Cisco Router Auxiliary, Console and Telnet Passwords Setup

There are five passwords used to secure your Cisco routers: console, auxiliary, telnet (VTY), enable password, and enable secret. Just as you learned earlier in the chapter, the first two passwords are used to set your enable password that’s used to secure privileged mode. This will prompt a user for a password when the enable command is used. The other three are used to configure a password when user mode is accessed either through the console port, through the auxiliary port, or via to Setup Cisco Router Auxiliary, Console and Telnet Passwords

Cisco Router Auxiliary Password Setup

To configure the auxiliary password, go into global configuration mode and type line aux ?.You can see here that you only get a choice of 0–0 (that’s because there’s only one port)

Router#config t

Enter configuration commands, one per line. End with CNTL/Z.

Router(config)#line aux ?

<0-0> First Line number

Router(config)#line aux 0


Router(config-line)#password admin

It’s important to remember the login command, or the auxiliary port won’t prompt for authentication.Now watch what happens when you try to set the Aux on the “newer” IOS that Cisco has released

2600A#config t

Enter configuration commands, one per line. End with CNTL/Z.

2600A(config)#line aux 0


% Login disabled on line 65, until ‘password’ is set


Cisco has begun this process of not letting you set the “login” command before a password is set on a line because if you set the login command under a line, and then don’t set a password, the line won’t be usable. And it will prompt for a password that doesn’t exist. So this is a good thing—a feature, not a hassle!


Cisco Router Console Password Setup

To set the console password, use the line console 0 command. But look at what happened when I tried to type line console 0 ? from the aux line configuration—you should received an error.You can still type line console 0 and it will accept it, but the help screens just don’t work from that prompt. Type exit to get back one level and you’ll find that your help screens now work. This is a “feature.” Really.


Router(config-line)#line console ?

% Unrecognized command


Router(config)#line console ?

<0-0> First Line number

Router(config)#line console 0

Router(config-line)# password admin1

Router(config-line)# login

Since there’s only one console port, you can only choose line console 0. You can set all your line passwords to the same password, but for security reasons, I’d recommend that you make them different.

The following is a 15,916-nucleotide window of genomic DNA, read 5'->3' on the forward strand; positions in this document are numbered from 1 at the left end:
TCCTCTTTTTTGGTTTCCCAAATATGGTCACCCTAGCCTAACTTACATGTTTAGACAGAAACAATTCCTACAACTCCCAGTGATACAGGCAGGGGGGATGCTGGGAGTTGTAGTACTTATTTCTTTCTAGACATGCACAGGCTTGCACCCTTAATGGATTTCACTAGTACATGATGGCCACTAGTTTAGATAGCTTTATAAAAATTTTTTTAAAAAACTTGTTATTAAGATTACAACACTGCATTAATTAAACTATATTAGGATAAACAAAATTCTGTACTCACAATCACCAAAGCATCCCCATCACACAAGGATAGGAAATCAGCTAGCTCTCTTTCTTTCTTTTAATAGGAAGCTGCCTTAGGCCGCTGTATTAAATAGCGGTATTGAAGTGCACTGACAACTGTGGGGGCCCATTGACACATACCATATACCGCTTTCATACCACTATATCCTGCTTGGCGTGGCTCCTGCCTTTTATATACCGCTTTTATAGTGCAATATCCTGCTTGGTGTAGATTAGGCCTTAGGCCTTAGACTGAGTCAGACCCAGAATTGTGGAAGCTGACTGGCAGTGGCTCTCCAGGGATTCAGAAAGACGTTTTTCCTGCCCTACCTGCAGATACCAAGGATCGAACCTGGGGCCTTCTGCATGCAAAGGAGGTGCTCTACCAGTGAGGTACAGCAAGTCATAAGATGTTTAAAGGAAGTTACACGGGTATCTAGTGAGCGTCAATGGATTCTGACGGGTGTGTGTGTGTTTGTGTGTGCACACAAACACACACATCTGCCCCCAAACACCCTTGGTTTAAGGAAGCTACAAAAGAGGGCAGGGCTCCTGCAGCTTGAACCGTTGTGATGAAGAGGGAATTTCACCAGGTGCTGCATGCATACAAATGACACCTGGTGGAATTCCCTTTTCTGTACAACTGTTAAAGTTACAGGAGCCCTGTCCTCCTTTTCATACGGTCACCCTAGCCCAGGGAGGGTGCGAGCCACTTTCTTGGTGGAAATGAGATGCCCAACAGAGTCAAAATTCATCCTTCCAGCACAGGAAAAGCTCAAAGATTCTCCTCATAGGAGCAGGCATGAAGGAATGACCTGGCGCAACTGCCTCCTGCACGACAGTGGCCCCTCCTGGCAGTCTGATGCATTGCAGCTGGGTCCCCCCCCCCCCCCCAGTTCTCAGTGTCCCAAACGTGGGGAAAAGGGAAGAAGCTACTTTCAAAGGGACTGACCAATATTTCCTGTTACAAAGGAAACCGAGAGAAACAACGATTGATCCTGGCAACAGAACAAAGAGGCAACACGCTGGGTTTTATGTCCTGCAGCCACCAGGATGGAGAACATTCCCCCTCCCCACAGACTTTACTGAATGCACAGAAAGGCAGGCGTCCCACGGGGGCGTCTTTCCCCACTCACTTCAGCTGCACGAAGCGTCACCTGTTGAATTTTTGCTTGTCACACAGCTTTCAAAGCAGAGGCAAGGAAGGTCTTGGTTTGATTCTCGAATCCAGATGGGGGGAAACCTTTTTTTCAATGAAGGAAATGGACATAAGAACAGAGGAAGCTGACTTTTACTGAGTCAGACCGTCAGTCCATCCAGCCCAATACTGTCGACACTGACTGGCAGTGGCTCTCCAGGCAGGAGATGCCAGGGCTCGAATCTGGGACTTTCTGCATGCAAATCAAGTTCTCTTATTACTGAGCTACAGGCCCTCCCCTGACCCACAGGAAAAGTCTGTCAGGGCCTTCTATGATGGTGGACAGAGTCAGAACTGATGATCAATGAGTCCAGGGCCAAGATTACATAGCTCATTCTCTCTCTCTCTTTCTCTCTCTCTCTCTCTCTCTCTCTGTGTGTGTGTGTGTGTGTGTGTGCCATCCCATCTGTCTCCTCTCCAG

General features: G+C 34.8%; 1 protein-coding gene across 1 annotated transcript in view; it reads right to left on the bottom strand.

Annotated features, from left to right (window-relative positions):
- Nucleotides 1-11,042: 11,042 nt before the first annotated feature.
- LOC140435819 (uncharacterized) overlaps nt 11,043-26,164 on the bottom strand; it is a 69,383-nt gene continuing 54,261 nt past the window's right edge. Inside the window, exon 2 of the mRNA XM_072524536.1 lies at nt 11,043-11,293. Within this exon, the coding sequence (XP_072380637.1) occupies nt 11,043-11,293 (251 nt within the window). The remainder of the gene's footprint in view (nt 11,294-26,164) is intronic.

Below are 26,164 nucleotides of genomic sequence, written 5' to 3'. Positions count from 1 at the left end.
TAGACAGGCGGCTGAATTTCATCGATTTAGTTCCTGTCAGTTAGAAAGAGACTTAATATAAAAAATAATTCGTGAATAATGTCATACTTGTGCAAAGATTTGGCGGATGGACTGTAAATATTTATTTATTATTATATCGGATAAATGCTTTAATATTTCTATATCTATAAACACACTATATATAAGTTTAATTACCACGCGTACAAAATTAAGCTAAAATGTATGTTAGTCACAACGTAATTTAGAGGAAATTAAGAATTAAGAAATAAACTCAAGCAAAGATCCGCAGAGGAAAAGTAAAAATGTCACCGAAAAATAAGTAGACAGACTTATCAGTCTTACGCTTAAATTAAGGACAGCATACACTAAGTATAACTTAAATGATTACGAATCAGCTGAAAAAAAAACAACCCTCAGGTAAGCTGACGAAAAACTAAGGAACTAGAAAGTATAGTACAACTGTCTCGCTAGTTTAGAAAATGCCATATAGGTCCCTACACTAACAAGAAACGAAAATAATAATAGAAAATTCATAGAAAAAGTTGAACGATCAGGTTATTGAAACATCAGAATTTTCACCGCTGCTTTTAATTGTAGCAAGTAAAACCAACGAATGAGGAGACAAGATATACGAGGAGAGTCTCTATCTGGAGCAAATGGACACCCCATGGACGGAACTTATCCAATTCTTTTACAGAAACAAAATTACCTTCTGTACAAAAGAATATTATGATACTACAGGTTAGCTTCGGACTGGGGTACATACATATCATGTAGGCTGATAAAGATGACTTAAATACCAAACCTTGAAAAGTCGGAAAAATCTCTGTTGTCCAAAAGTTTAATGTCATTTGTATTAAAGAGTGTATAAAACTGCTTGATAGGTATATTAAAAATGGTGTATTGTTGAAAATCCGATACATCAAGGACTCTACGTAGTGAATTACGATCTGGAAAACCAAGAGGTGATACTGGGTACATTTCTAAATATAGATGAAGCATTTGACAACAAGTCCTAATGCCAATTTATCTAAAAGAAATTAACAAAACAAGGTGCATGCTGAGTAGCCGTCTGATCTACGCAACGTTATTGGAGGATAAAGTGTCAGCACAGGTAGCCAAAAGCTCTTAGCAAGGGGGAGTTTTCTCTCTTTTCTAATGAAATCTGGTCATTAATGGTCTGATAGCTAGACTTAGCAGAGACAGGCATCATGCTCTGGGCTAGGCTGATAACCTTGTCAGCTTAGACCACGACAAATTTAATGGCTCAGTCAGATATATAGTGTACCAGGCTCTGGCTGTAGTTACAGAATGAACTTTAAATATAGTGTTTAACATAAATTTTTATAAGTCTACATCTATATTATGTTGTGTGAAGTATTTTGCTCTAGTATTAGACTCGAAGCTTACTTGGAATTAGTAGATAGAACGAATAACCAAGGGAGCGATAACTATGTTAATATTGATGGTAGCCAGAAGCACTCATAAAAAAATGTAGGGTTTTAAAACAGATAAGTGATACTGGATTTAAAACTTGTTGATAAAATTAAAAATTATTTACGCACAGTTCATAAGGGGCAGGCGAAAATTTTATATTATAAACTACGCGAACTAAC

There are a few other important commands to know for the console port.

For one, the exec-timeout 0 0 command sets the timeout for the console EXEC session to zero, which basically means to never time out. The default timeout is 10 minutes. (If you’re feeling mischievous, try this on people at work: Set it to 0 1. That will make the console time out in 1 second! And to fix it, you have to continually press the Down arrow key while changing the timeout time with your free hand!)

Logging synchronous is a very cool command, and it should be a default command, but it’s not. It stops annoying console messages from popping up and disrupting the input you’re trying to type. The messages still pop up, but you are returned to your router prompt without your input interrupted. This makes your input messages oh-so-much easier to read.

Here’s an example of how to configure both commands

Router(config)#line con 0

Router(config-line)#exec-timeout ?

<0-35791> Timeout in minutes

Router(config-line)#exec-timeout 0 ?

<0-2147483> Timeout in seconds


Router(config-line)#exec-timeout 0 0

Router(config-line)#logging synchronous


Cisco Router Telnet Password Setup

To set the user-mode password for Telnet access into the router, use the line vty command. Routers that aren’t running the Enterprise edition of the Cisco IOS default to five VTY lines, 0 through 4. But if you have the Enterprise edition, you’ll have significantly more. The best way to find out how many lines you have is to use that question mark

Router(config-line)#line vty 0 ?

<1-4> Last Line Number


Router(config-line)#line vty 0 4

Router(config-line)# password admin2

Router(config-line)# login

You may or may not have to set the login command before the password on the VTY lines—depends on the IOS version. The result is the same either way.

So what will happen if you try to telnet into a router that doesn’t have a VTY password set? You’ll receive an error stating that the connection is refused because, well, the password isn’t set. So, if you telnet into a router and receive this message

Router#telnet SFRouter

Trying SFRouter (…Open

Password required, but none set

[Connection to SFRouter closed by foreign host]


Then the remote router (SFRouter in this example) does not have the VTY (telnet) password set. But you can get around this and tell the router to allow Telnet connections without a password by using the no login command

Router(config-line)#line vty 0 4

Router(config-line)#no login

After your routers are configured with an IP address, you can use the Telnet program to configure and check your routers instead of having to use a console cable. You can use the Telnet program by typing telnet from any command prompt (DOS or Cisco).

—Original tutorial & Comment discussion from


Resources from

Telnet, Console and AUX Port Passwords on Cisco Routers Configuration Example

Configuring Telnet, console, and AUX port passwords

More Cisco Router Tutorials:

How to Recover Password on Cisco router/Switch?

How to Connect 2 WAN, 1 LAN through a Cisco router

What Are the Basic Cisco Router Commands?

How to Reset a Cisco 3900 Router?

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